With colours inspired by nature predicted to be huge in interiors this year, I’m here with my picks of the best ‘5 Colours Inspired by Nature’ to help you bring in some of the health benefits from the great outdoors into your homes.
I’ve put together an edit of the very best 5 colours inspired by nature predicted to be HUGE in 2021 by some of the most influential paint brands, so that you don’t have to waste your time trawling the web when you can be outside enjoying that fresh air instead.
So first of all, lets talk colour psychology. While this blog post is loosely based on trends, before deciding on a scheme for a room we must think about the room purpose and how we want to feel while we’re living in it. Do we want to feel inspired and productive while we’re in there or do we want to feel relaxed and comfortable? Answering these questions and applying some colour psychology theories could help you to get the most out of your space, and avoid making a mistake that could prove costly in time and money a few months down the line when you have to redo it.
If I asked you to think of one place where you feel completely calm and relaxed most of you are probably going to imagine yourself lying on an empty beach, next to the gentle lapping waves of the crystal blue sea…you may even think of yourself looking out over a romantic pastel coloured sunset or bathing in the soft, dappled light of a lush green forest.
Asking yourself this question can help you to narrow down the colours that make you feel the most content. These would be the colours that you would look to use in your bedroom design, or in a cosy snug that you retreat to in the evening. You would of course want to take a different approach while deciding on a colour pallet for your work space or a playroom for example. That’s not to say that you cannot use blue in both of these spaces, but you might want to consider the vibrancy of the tone.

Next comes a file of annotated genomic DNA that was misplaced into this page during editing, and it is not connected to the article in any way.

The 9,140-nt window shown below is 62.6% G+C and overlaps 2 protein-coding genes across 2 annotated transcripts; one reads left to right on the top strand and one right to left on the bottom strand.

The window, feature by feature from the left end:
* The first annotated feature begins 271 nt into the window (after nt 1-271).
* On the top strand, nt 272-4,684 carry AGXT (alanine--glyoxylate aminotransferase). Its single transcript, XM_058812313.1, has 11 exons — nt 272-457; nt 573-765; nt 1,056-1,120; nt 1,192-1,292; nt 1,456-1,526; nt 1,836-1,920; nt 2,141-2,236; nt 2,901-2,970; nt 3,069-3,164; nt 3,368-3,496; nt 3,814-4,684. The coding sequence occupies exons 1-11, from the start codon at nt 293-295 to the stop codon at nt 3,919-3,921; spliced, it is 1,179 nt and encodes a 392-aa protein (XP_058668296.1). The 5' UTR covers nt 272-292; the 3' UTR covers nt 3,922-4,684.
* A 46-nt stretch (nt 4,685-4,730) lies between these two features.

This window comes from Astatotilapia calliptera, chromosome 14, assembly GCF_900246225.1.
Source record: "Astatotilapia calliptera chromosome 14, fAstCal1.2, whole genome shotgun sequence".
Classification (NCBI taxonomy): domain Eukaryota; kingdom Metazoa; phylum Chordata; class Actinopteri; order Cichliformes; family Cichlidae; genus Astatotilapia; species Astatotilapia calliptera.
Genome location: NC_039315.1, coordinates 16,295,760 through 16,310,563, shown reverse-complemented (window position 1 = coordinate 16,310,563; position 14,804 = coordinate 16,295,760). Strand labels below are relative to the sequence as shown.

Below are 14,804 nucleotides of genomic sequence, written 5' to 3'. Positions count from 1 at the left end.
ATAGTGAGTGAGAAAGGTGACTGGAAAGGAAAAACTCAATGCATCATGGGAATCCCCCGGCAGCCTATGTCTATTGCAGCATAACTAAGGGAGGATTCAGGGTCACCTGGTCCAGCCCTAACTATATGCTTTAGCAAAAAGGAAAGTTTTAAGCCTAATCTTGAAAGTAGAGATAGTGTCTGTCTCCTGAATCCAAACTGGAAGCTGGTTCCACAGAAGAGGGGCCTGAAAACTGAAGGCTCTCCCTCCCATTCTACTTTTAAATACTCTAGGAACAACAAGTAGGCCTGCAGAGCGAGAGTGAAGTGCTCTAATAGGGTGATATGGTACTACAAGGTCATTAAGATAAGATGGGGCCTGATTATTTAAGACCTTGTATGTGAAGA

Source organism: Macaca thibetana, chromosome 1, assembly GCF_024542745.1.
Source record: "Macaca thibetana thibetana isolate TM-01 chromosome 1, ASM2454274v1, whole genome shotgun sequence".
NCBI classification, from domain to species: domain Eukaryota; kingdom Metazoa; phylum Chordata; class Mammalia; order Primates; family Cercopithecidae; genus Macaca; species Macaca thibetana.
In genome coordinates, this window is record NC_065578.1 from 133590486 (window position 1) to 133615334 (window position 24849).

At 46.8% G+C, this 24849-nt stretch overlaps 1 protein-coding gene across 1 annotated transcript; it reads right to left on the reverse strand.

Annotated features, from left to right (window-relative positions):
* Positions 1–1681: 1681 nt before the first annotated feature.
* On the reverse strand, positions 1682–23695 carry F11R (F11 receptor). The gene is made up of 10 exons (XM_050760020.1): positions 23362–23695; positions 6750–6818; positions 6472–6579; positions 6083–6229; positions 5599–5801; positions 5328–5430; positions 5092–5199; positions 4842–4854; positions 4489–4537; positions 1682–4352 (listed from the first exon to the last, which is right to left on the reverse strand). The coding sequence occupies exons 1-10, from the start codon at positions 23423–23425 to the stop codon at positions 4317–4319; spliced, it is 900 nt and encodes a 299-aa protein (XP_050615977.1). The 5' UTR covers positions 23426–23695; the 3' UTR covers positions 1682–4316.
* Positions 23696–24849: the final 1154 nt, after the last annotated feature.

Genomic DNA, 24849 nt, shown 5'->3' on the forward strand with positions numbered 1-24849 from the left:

Blues and cyans
So, while we’re on the subject of blue, we may as well start here. Conjuring up fond pre pandemic memories of clear skies and the ocean, blues create a calming environment and help to reduce tension. This may be the reason why it is voted time and time again as the world’s favourite colour. You can avoid the connotations of ‘feeling blue’ by using warmer shades such as navy and inky blues – bright accent colours will really pop against these shades too, so you can have fun with it in a more playful space, or pair sky blues with some beachy drift wood tones to keep it more calm and restful.